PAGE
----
The procedures followed and the calibration factors determined in the calibration methodologies—one for calibration of mechanistic rutting models and the second for empirical roughness models—are available in the project's final report, Development of the Texas Flexible Pavements Database, available at www.utexas.edu/research/ctr/pdf_reports/0_5513_2.pdf.
FIGURE 3. Screen capture of LTPP Pavement Online—Rigid Pavement Design software.
Using the models developed as part of pooled fund study TPF-5(013), Effect of Multiple Freeze–Thaw Versus Deep Frost Penetration on Pavement Performance (Final Report, FHWA-HRT-06-121), a software application, LTPP Performance Forecast Online, was developed that provides pavement performance predictions (i.e., smoothness and distress) for both flexible and rigid pavements. Each of the models provided in the Performance Forecast application incorporated data from LTPP test sections and is completely described and documented in the report. The predictions/forecasts are based on user-defined inputs for environment, traffic, structure, and subgrade conditions.
"Indeed, LTPP is providing one of the most important elements in technology development through field validation and calibration. The use of LTPP data helps demonstrate to the user community that the models and technologies being developed really match realworld problems."
M. W. Witczak, Ph.D.
Professor of Civil Engineering, Arizona State University
The online application (www.ltpp-products.com/Predictor/index.aspx) can be used by State, county, and local highway agencies to forecast or estimate performance trends for pavement sections within their jurisdictions. These estimates are useful in evaluating the prediction capabilities of the MEPDG to determine whether local calibration is necessary for the validation and implementation process. The predictions are also beneficial in updating pavement family performance curves within pavement management systems, allowing decision makers to optimize investment choices and improve overall pavement network conditions.
Traffic loading and environmental conditions are the two major causes of pavement deterioration. Therefore, accurately capturing both elements—as done in the LTPP program—is paramount in analyzing pavement performance. Other critical elements in pavement performance include the materials used in the bound and unbound layers, as well as the selection and timing of preventive maintenance activities.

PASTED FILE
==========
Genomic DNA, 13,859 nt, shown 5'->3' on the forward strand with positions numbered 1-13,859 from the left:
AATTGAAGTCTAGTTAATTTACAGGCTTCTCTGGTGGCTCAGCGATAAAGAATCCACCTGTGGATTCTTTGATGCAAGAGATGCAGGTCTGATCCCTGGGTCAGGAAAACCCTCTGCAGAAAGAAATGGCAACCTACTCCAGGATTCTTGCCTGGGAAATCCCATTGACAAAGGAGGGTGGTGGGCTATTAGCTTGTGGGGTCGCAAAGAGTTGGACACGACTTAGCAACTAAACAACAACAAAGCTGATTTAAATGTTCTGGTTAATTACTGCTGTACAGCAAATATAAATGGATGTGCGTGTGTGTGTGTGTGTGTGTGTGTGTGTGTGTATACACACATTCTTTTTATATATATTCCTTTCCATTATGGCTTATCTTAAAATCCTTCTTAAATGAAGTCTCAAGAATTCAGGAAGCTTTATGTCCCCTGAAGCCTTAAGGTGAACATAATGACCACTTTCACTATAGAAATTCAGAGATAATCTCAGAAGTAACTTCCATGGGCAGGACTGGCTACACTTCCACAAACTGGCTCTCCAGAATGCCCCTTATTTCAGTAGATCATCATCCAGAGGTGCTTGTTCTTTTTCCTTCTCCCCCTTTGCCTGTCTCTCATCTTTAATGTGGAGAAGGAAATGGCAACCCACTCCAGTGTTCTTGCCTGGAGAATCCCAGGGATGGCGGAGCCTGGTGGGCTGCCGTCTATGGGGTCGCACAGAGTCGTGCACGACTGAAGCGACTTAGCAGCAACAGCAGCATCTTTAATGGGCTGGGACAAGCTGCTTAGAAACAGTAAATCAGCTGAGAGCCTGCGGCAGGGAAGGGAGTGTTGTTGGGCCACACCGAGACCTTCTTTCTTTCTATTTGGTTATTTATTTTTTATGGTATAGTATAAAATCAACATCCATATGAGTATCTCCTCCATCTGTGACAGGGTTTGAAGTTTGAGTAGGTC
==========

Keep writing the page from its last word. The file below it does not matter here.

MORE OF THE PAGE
Pavement engineers consider many alternatives when designing a pavement system. The LTPP database has been used to sort out these alternatives and establish optimal design features for use in certain situations. The data has also been used to change design policy at State and local agencies.
An extensive study, LTPP Data Analysis: Influence of Design and Construction Features on the Response and Performance of New Flexible and Rigid Pavements, was conducted under NCHRP16 on all SPS-1, SPS-2, and SPS-8 projects to evaluate the influence of site conditions and design factors on pavement response and performance. SPS-1 projects consist of multiple flexible pavement test sections constructed consecutively with various layer thicknesses, base types, base thicknesses, and drainage configurations. Similarly, test sections on an SPS-2 project are composed of various slab thicknesses of the PCC, base type, PCC flexural strength, drainage, and lane width combinations. Both of these projects provide an excellent source of data to evaluate the effectiveness of various design features and the impact of in situ conditions. The SPS-8 experiment was designed to study the influence of environment in the absence of heavy loading.